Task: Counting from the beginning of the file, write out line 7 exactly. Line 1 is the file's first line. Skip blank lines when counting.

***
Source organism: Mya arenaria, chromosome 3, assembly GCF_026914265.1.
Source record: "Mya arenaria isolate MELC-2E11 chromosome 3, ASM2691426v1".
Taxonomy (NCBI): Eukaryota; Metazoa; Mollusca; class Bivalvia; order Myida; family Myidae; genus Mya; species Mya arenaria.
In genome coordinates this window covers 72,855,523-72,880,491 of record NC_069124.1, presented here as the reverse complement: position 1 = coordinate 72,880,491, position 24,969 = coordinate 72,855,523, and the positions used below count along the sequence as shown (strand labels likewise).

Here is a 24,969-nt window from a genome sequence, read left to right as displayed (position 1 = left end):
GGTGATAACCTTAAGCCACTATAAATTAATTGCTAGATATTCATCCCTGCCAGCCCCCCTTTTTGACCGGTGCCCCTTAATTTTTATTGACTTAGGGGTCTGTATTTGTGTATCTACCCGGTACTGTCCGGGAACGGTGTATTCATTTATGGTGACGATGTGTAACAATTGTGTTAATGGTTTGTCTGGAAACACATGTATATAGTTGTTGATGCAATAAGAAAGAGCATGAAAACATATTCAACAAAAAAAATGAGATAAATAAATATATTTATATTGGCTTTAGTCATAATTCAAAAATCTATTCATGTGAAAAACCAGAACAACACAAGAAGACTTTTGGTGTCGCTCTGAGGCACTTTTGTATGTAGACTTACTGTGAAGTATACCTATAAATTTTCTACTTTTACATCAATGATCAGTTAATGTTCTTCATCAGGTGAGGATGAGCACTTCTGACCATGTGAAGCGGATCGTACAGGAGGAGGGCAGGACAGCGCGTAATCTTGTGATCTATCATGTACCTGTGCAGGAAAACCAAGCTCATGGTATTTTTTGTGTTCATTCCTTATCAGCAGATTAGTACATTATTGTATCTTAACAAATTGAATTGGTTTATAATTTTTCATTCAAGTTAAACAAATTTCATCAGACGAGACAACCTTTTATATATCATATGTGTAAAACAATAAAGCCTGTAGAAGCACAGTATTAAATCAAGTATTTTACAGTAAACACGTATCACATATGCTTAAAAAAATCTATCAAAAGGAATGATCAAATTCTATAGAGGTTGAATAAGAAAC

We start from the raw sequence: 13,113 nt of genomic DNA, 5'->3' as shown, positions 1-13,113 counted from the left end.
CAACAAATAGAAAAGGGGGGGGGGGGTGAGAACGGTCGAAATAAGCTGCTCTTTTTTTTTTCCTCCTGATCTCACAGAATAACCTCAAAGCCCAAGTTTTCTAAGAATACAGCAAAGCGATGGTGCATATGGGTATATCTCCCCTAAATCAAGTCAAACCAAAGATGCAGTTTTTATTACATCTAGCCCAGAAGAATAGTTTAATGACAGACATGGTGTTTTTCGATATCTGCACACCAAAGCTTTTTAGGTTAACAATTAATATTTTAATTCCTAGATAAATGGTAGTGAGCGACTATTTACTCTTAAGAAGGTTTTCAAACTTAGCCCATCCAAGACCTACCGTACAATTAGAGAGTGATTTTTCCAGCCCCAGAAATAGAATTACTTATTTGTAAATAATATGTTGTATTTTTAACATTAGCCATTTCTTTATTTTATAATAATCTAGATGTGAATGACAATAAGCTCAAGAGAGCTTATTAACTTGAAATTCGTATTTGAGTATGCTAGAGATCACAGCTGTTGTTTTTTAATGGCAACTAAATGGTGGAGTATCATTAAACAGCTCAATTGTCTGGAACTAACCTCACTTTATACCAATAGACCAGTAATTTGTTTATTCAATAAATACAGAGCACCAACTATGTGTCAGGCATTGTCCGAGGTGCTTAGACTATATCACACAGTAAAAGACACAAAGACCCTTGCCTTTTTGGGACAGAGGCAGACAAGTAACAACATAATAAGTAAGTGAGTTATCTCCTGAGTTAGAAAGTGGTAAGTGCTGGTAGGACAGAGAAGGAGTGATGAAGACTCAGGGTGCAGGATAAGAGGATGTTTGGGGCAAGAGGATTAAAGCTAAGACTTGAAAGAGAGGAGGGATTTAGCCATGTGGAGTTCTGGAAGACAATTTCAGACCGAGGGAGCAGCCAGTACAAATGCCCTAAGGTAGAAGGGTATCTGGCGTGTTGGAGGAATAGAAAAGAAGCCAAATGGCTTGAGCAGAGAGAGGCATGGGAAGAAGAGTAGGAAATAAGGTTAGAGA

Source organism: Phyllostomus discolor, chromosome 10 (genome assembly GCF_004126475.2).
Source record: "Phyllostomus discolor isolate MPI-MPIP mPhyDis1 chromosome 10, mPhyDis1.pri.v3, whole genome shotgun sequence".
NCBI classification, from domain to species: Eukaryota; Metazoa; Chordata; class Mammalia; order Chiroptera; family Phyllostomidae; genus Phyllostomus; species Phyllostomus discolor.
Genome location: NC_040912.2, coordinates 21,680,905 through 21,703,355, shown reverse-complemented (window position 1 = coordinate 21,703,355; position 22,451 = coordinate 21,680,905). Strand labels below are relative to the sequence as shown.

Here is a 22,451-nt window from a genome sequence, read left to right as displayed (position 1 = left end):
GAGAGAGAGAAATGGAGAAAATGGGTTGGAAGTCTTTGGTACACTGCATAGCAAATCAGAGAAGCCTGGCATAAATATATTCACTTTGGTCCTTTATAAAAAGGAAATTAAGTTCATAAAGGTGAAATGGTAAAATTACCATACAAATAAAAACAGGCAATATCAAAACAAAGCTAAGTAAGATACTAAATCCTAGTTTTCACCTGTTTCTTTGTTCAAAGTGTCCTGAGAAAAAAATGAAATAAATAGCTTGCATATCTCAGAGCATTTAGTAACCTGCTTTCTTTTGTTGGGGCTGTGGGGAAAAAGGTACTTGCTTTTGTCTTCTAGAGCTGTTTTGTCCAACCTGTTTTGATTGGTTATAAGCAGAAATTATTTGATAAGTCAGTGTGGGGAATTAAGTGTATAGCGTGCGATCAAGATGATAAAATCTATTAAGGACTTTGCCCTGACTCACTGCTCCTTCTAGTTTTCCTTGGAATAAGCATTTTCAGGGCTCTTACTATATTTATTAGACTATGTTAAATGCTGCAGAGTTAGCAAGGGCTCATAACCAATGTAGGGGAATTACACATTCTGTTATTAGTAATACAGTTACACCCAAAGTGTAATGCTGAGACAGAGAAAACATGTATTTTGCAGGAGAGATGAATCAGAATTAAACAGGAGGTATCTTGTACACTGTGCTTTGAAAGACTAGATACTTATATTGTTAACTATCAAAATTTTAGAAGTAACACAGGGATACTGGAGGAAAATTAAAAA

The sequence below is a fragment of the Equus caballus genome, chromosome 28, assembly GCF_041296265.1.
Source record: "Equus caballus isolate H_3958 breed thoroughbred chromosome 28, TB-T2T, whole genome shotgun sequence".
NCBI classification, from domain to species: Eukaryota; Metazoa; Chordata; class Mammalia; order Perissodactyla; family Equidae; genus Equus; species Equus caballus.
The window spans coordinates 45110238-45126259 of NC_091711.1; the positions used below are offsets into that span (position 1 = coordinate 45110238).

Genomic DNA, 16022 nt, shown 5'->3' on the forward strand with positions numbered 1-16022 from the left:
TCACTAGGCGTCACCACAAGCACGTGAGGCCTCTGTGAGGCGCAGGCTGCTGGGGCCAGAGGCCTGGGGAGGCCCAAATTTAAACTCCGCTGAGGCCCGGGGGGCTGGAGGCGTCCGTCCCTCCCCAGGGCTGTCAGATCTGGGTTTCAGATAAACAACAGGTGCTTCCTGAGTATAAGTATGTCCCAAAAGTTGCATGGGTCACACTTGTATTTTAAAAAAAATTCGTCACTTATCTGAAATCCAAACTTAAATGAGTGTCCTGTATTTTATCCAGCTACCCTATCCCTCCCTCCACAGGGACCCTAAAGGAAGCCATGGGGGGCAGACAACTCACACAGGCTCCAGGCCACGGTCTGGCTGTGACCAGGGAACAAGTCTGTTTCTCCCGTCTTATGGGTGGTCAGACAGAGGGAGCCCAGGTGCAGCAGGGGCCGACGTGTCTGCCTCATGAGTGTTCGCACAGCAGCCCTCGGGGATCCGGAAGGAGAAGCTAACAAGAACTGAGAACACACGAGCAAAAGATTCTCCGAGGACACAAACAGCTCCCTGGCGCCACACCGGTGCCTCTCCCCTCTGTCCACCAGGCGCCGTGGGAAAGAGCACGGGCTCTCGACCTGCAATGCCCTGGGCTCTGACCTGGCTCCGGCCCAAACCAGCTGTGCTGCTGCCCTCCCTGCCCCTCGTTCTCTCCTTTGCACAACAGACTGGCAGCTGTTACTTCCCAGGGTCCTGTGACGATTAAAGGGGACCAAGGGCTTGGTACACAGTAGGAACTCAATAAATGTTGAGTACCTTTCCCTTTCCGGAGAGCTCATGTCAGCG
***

We start from the raw sequence: 13,113 nt of genomic DNA, 5'->3' as shown, positions 1-13,113 counted from the left end.